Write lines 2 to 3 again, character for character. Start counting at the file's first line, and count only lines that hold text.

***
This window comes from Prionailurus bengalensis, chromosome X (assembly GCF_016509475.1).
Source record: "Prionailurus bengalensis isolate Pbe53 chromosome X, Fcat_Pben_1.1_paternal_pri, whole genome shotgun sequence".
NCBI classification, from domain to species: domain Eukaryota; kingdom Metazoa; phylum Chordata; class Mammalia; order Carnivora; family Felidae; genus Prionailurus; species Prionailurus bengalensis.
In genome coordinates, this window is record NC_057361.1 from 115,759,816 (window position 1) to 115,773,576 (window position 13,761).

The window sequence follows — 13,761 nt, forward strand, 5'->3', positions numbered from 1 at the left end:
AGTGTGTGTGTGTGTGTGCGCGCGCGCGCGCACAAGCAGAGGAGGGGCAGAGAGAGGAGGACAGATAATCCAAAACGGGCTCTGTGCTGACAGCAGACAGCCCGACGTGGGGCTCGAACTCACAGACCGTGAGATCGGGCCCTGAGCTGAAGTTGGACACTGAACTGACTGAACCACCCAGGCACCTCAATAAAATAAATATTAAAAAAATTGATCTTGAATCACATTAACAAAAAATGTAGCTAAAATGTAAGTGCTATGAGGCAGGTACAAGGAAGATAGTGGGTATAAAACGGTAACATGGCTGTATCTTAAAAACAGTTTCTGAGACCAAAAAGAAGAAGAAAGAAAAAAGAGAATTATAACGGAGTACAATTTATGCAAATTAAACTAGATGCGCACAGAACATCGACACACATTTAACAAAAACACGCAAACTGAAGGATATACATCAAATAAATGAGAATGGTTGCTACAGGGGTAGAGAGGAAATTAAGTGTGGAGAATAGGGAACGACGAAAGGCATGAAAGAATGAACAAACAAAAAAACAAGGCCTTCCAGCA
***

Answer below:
Source record: "Prionailurus bengalensis isolate Pbe53 chromosome X, Fcat_Pben_1.1_paternal_pri, whole genome shotgun sequence".
NCBI classification, from domain to species: domain Eukaryota; kingdom Metazoa; phylum Chordata; class Mammalia; order Carnivora; family Felidae; genus Prionailurus; species Prionailurus bengalensis.